This dependence on external funding made the academy a centerpiece of the emerging military- industrial-surveillance-political-media-prison-Wall Street-banking-energy-healthcare- academic-think tank-corporatist-homeland security-prohibitionist-complex. As Jennifer Washburn makes clear in her book University Inc. (Basic Books, 2005),Vannevar Bush's vision for the public financing of civilian academic research began to wither with the Bayh-Dole Act in 1980. Prior to that, equilibrium was achieved between public funding of basic research and the resulting public use of the fruits of this research. Jonas Salk's polio vaccine is a noteworthy example. In exchange for public support of his research, Salk labelled the vaccine a “public good” and put it in the public domain. As both Ginsberg and Washburn make clear, Bayh-Dole obliterated the distinction between rival and non-rival scientific knowledge, and encouraged a tsunami of private, exclusive licensing of publicly-funded university research that in turn produced a classic double-whammy for the public: they got to pay for the research twice – once to create it and once to use it. Of course Bayh-Dole added another revenue stream for universities from patents and licenses, but public “recoupment” of investment was gone for good. So much for preserving the taxpayer's interests. (As an aside, the absence of a federal recoupment strategy seriously undercut the public's claim for Net Neutrality recently brought before the Federal Communications Commission, and in the near future before the federal courts).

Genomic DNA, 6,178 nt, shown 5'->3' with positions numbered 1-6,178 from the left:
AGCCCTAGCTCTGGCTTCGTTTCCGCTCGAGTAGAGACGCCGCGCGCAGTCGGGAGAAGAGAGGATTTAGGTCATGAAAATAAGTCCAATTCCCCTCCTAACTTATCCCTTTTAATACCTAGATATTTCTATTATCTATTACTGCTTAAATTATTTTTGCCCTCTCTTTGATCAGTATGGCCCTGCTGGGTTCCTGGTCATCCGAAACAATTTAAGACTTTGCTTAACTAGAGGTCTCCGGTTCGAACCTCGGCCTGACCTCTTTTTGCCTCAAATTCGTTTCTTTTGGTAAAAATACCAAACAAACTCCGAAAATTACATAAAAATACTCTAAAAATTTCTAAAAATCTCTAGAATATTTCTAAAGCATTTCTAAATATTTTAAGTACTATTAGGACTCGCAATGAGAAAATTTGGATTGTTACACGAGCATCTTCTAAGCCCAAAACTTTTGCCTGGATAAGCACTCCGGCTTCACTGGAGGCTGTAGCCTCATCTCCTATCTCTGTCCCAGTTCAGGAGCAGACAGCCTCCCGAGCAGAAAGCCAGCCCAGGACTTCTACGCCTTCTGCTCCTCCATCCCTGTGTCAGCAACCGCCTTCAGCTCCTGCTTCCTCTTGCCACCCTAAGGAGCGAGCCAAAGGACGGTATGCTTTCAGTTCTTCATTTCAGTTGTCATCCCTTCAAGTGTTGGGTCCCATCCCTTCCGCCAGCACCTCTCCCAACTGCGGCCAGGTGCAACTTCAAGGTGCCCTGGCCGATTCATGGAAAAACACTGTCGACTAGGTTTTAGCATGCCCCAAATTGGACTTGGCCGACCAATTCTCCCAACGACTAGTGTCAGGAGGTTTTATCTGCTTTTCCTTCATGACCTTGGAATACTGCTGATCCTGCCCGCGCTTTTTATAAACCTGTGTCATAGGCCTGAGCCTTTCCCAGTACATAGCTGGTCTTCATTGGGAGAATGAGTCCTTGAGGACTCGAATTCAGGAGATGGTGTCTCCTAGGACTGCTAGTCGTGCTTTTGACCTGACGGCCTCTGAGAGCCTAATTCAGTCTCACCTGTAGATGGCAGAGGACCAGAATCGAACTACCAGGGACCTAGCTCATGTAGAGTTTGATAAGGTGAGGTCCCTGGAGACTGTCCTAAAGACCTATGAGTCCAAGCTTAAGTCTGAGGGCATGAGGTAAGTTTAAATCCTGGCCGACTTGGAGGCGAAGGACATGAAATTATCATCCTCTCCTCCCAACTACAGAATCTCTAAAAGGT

A problem that looms larger is the negative effect that market forces may play on the quality of the research conducted. The protagonists of the market-model university welcome the infusion of corporate influence for the increased efficiency in bringing research to market. For them Bayh-Dole was an inherent good because it gave universities and faculty skin in the commercialization game. Numbers in the billions of dollars per year in licensing and royalty fees are frequently adduced as evidence. Washburn cites data from a recent Association of University Technology Managers report which claims that from 1991-2000 university patents increased 238%, royalties increased by 520% and that sales of products resulting from academic research totaled more than $40 billion, supported 270,000 jobs, and produced $5 billion in tax revenues in 1999 alone (Washburn, p. 142).